‘It is a great night. It is the end of socialism.’ Margaret Thatcher, 10 April 1992 Twenty years on from 1992and the effects are still being felt. Some of these are so global in their scale that they can not be ignored. It was, for example, the year when the Maastricht Treaty was signed, setting in train the process of creating a single European currency, and when Yugoslavia imploded in a series of brutal civil wars, an event that brought into being the doctrine of liberal interventionism, still depressingly evident in Afghanistan today. It was also, less obviously, the year when a generation finally turned its back on politics. These were the people born a few years either side of 1960 – the biggest demographic bulge in British history – whose adult political experience was of a seemingly permanent Conservative government. Disillusioned by the unexpected victory of the Tories in the 1992 general election, this generation turned its attention instead to capturing the commanding heights of national culture. For a brief period, it was successful, creating a cultural renaissance that reshaped the identity of the country. In the process, however, it sowed the seeds of its own destruction, while its absence from politics ceded the field to a group of homogenised professional politicians, who were allowed to emerge unchallenged. This is the story of that generation, refracted through some of the key cultural moments of 1992. Alwyn W. Turner is the author of a number of acclaimed books on modern British culture, including Crisis? What Crisis?: Britain in the 1970s, Rejoice! Rejoice!: Brtain in the 1980s, Halfway to Paradise and The Biba Experience.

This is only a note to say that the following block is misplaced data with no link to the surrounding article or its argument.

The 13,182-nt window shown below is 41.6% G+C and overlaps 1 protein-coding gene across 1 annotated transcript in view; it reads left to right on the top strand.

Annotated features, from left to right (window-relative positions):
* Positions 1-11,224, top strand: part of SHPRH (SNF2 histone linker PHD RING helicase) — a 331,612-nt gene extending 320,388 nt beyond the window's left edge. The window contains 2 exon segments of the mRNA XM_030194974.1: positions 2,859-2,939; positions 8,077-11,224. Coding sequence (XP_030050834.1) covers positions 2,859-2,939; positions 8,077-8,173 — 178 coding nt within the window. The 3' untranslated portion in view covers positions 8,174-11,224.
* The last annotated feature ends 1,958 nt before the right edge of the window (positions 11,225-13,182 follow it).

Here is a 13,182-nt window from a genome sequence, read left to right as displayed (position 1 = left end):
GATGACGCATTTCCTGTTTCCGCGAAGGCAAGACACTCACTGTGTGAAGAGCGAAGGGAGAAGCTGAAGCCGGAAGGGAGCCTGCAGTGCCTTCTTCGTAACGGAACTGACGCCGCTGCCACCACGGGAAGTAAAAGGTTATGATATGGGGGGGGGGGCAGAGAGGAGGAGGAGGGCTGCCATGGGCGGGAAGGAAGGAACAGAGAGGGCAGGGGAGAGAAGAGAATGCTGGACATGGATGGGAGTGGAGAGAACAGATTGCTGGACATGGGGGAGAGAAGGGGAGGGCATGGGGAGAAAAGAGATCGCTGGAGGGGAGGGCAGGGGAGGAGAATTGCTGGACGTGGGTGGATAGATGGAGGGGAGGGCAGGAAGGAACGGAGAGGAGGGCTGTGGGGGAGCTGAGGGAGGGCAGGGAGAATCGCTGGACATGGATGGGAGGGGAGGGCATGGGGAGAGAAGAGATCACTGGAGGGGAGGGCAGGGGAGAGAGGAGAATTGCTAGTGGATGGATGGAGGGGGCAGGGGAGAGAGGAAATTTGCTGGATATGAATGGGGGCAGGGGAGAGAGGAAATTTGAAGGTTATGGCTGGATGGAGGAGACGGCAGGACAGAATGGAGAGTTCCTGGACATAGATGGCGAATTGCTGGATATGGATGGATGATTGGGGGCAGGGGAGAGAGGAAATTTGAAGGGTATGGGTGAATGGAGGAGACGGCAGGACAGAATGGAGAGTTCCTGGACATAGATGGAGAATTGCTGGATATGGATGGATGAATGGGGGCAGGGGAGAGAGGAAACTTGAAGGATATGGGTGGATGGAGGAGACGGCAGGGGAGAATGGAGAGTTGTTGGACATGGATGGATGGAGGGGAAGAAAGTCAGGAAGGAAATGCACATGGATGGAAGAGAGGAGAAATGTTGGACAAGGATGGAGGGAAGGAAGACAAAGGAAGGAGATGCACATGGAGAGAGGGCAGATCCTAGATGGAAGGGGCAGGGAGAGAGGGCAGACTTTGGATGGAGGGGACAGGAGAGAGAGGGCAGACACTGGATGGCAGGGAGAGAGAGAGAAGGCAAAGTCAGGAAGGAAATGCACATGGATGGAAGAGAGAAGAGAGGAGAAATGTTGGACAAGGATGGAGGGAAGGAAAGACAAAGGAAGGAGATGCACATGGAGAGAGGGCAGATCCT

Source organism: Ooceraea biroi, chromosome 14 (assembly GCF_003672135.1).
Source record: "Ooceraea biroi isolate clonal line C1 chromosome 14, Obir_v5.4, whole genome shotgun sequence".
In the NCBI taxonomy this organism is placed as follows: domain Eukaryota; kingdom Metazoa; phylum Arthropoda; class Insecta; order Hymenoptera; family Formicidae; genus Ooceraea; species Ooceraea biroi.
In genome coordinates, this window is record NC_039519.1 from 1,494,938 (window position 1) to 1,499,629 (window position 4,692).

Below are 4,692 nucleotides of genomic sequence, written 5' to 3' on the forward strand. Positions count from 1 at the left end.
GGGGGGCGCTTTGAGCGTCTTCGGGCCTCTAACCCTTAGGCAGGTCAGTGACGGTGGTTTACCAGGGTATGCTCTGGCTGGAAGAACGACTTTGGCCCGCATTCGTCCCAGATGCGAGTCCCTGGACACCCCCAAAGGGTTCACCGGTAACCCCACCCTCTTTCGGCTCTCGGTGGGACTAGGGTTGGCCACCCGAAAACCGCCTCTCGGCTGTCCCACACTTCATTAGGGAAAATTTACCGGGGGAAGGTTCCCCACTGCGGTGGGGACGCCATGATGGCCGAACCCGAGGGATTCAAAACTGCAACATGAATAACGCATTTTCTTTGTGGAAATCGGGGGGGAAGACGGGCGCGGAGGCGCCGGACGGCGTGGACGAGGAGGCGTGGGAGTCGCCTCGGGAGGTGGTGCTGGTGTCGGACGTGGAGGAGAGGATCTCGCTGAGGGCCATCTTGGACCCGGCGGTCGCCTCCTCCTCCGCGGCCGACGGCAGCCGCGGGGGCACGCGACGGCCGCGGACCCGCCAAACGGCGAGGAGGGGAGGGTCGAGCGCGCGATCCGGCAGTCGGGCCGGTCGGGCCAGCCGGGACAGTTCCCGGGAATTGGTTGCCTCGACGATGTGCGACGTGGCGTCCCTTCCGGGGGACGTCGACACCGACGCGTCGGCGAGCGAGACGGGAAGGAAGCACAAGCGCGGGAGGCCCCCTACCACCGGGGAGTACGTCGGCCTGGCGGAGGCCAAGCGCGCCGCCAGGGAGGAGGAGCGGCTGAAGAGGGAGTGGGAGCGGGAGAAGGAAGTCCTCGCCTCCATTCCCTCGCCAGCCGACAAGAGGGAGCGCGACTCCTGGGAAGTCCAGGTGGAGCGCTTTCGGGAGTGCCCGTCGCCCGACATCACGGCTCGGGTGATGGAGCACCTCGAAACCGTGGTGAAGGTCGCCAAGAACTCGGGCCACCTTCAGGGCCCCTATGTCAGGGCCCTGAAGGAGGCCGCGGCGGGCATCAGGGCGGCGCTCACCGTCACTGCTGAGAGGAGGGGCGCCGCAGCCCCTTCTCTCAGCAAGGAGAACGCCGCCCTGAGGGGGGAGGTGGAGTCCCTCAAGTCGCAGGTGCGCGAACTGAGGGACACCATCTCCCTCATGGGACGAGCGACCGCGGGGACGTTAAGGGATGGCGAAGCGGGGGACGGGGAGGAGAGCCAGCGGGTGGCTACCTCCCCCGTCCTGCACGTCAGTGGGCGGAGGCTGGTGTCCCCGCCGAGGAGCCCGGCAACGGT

Product details

  • Format: Kindle Edition
  • File Size: 385 KB
  • Print Length: 90 pages
  • Publisher: Aurum Press (22 Mar 2012)